This web-based dock information system (DIS) application is an easy-to-use, secure, and efficient tool for the USACE to keep track of all the NPI (Navigation Points of Interest) and the periodic changes occurring in the dock information. The outcome of this pilot project, if proven to be successful, can be expanded to encompass all docks in the US. This prototype system is currently limited to implementation and testing in the Great Lakes region.


The development of this data collection system is geared toward devising a distributed system that is scalable, feasible, and sustainable. This section outlines the development process of the DIS system that uses a traditional life-cycle approach to identify, model, and document the data requirements. It also describes the application of a simple three-tired client-server type architecture that is a successful and popular approach to web application development [5]. Futthermore, it describes the web interfaces that use current web technology (Web 2.0), thereby providing flexibility in design, developing a rich user interface, and supporting different programming tools. Added to this system is the use of an ASP.Net framework to access and represent data in a secured fashion. Finally, the data are stored and managed using MS SQL Server, which resides on a data server hosted and managed by the University of Toledo. Five key processes are further discussed in the following sections regarding the design of the system. These include:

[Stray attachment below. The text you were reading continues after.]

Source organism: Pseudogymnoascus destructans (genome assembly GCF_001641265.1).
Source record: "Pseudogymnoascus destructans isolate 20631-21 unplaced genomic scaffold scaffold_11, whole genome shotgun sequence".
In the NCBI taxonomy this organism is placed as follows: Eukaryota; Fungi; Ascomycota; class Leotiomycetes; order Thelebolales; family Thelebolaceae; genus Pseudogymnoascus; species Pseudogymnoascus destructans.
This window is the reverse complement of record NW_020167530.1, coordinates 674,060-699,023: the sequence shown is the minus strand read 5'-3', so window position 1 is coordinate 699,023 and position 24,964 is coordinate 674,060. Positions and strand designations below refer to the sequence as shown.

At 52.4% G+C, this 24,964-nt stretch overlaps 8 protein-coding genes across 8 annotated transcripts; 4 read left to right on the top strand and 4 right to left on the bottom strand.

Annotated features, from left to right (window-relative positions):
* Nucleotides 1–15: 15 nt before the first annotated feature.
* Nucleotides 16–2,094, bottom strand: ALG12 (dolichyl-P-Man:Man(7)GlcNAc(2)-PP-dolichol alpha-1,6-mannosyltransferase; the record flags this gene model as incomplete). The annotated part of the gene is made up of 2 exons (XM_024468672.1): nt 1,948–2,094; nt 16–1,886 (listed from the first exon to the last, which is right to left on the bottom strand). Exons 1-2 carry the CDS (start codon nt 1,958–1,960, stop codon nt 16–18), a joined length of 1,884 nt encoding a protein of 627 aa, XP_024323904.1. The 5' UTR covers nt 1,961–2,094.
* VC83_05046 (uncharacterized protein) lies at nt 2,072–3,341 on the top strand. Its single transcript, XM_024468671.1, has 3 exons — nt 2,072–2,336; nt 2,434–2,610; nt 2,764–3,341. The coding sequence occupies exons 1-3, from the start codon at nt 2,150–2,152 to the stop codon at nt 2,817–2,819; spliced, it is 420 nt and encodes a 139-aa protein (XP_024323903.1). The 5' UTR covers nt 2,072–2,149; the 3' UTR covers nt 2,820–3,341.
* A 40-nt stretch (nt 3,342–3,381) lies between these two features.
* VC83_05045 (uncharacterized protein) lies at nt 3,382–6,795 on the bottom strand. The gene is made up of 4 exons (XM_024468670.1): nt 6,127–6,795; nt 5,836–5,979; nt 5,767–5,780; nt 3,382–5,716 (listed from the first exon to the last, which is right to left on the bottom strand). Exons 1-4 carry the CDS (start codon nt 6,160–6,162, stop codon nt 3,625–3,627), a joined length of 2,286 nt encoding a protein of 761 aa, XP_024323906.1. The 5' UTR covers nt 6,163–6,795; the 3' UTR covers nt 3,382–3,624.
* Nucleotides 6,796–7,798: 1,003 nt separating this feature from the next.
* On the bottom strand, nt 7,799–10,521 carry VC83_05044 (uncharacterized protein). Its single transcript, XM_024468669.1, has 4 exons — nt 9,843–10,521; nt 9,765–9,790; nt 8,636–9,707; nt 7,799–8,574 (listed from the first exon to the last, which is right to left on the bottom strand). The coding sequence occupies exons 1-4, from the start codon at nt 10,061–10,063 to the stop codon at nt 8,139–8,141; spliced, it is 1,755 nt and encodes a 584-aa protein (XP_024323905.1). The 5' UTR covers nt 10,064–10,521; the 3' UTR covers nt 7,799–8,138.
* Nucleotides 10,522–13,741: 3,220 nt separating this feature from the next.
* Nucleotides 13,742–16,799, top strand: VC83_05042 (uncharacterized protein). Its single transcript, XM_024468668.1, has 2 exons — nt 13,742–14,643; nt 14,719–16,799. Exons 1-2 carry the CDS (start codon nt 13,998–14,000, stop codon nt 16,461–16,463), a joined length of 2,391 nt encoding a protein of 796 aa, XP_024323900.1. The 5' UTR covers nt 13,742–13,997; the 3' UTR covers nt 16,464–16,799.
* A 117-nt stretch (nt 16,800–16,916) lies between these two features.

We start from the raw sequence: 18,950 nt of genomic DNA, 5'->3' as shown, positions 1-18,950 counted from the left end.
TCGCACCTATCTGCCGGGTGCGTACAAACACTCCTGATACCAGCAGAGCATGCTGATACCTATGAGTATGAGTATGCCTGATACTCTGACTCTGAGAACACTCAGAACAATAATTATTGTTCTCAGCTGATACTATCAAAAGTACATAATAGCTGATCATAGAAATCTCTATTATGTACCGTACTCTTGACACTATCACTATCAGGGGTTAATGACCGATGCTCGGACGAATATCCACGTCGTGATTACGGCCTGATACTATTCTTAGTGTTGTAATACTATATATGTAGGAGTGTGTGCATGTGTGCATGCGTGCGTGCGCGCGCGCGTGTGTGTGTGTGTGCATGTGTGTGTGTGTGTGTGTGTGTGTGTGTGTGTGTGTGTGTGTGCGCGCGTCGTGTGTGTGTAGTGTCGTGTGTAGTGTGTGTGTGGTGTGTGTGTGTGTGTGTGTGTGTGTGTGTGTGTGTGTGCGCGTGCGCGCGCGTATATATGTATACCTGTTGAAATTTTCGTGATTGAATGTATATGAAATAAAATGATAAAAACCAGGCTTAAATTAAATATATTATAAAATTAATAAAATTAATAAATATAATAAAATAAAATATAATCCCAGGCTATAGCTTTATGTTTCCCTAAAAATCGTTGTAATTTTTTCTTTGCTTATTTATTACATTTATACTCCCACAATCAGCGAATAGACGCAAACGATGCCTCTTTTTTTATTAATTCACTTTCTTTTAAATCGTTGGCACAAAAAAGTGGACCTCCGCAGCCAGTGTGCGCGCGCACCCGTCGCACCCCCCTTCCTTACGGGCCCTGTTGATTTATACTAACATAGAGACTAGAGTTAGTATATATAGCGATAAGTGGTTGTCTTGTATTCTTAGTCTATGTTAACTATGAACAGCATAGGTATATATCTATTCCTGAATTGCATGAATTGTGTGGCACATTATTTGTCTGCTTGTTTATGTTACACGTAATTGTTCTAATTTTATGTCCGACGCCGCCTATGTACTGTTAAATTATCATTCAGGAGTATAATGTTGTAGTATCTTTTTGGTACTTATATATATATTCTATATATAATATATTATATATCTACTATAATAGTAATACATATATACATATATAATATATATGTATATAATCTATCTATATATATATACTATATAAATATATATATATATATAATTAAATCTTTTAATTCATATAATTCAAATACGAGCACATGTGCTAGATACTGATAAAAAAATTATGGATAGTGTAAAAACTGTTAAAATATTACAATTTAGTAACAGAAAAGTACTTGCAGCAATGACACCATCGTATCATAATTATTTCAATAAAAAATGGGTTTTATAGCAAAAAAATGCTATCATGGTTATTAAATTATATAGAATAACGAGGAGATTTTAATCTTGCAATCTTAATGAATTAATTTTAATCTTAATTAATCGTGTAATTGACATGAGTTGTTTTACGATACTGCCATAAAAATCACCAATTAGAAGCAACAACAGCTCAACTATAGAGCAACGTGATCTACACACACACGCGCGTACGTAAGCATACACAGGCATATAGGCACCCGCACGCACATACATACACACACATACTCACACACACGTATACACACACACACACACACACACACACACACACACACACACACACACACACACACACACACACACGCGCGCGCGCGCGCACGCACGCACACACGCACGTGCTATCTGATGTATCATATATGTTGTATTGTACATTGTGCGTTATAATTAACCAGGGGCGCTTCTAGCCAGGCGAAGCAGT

• Systems Life-cycle model
• Three-Tier architecture
• Web Development tool
• The Maritime Database
• Development of the Web Interface.

Life-Cycle In the development of a web application, the understanding of the business logic is vital, but so too is the planning of the associated technical activity [6]. Figure 2 illustrates the life-cycle model used for the development of this application.

The process of identifying Web Application Requirements is focused on the users and defines the nature of the information exchanged. Since this web application is designed for universal access, a process of identifying users’ requirements and the nature of their interaction with the database must be established. Two different types of users were identified, one being the general user who will have read-only access to the data. The other user type is the dock owners/operators who will have both read-only access to all the dock data and write access to their own dock facility data after valid authentication.

In the Application Design & Development, the structural view of the application is mapped to the data repository. The visual design, which is of great importance in any web application, is planned into a set of content-independent visual specifications. The navigational views are arranged into sets of access elements in the data repository.

Prototyping & Testing involves a simplified but complete version of the web application for users to have hands-on experience with the system. Feedback, comments, and suggestions are the key outcomes expected from users during this stage. Members of the project team maintain a log in their interactions with users (i.e., the dock owners and operators) to monitor the effectiveness of the system. In addition, system developers monitor for minor bugs and problems with the system and make the necessary repairs. This stage of the process was completed locally at the Port of Toledo.

Finally, Implementation & Maintenance enables the project team to replace the current version of the database with the most recent data obtained from the USACE Master Docks Plus database. From the Toledo end, data that are sent to the USACE NDC are used to update the Master Docks Plus database after the acknowledgement and verification process. In return, the USACE will periodically send the entire contents of the MDP database to Toledo for storage in the Great Lakes Maritime Research Information Clearinghouse (GLMRIC).